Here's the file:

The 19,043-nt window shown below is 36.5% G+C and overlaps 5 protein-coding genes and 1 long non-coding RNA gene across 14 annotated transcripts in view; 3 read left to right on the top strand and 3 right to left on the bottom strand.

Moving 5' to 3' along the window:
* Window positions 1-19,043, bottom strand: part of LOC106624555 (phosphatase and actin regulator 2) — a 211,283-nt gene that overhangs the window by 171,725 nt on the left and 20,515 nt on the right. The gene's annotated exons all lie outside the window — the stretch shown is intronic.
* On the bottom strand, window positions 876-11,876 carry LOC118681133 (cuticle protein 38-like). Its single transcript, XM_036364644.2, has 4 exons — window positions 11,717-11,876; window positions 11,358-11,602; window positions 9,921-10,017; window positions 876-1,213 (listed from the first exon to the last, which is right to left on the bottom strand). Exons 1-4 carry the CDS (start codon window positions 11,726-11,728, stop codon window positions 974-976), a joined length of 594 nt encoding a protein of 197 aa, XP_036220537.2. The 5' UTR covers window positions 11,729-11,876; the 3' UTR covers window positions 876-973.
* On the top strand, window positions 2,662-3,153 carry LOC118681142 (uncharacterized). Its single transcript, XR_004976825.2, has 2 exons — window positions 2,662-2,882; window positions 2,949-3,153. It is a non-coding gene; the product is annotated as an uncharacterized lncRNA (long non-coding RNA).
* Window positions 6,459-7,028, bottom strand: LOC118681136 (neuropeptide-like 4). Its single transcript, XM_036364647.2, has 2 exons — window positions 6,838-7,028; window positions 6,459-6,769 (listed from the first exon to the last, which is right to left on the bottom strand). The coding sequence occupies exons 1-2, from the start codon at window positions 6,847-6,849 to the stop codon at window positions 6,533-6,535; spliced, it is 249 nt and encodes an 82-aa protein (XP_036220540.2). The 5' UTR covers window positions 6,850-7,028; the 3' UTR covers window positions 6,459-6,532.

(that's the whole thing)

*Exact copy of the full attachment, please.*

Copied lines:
The 19,043-nt window shown below is 36.5% G+C and overlaps 5 protein-coding genes and 1 long non-coding RNA gene across 14 annotated transcripts in view; 3 read left to right on the top strand and 3 right to left on the bottom strand.

Moving 5' to 3' along the window:
* Window positions 1-19,043, bottom strand: part of LOC106624555 (phosphatase and actin regulator 2) — a 211,283-nt gene that overhangs the window by 171,725 nt on the left and 20,515 nt on the right. The gene's annotated exons all lie outside the window — the stretch shown is intronic.
* On the bottom strand, window positions 876-11,876 carry LOC118681133 (cuticle protein 38-like). Its single transcript, XM_036364644.2, has 4 exons — window positions 11,717-11,876; window positions 11,358-11,602; window positions 9,921-10,017; window positions 876-1,213 (listed from the first exon to the last, which is right to left on the bottom strand). Exons 1-4 carry the CDS (start codon window positions 11,726-11,728, stop codon window positions 974-976), a joined length of 594 nt encoding a protein of 197 aa, XP_036220537.2. The 5' UTR covers window positions 11,729-11,876; the 3' UTR covers window positions 876-973.
* On the top strand, window positions 2,662-3,153 carry LOC118681142 (uncharacterized). Its single transcript, XR_004976825.2, has 2 exons — window positions 2,662-2,882; window positions 2,949-3,153. It is a non-coding gene; the product is annotated as an uncharacterized lncRNA (long non-coding RNA).
* Window positions 6,459-7,028, bottom strand: LOC118681136 (neuropeptide-like 4). Its single transcript, XM_036364647.2, has 2 exons — window positions 6,838-7,028; window positions 6,459-6,769 (listed from the first exon to the last, which is right to left on the bottom strand). The coding sequence occupies exons 1-2, from the start codon at window positions 6,847-6,849 to the stop codon at window positions 6,533-6,535; spliced, it is 249 nt and encodes an 82-aa protein (XP_036220540.2). The 5' UTR covers window positions 6,850-7,028; the 3' UTR covers window positions 6,459-6,532.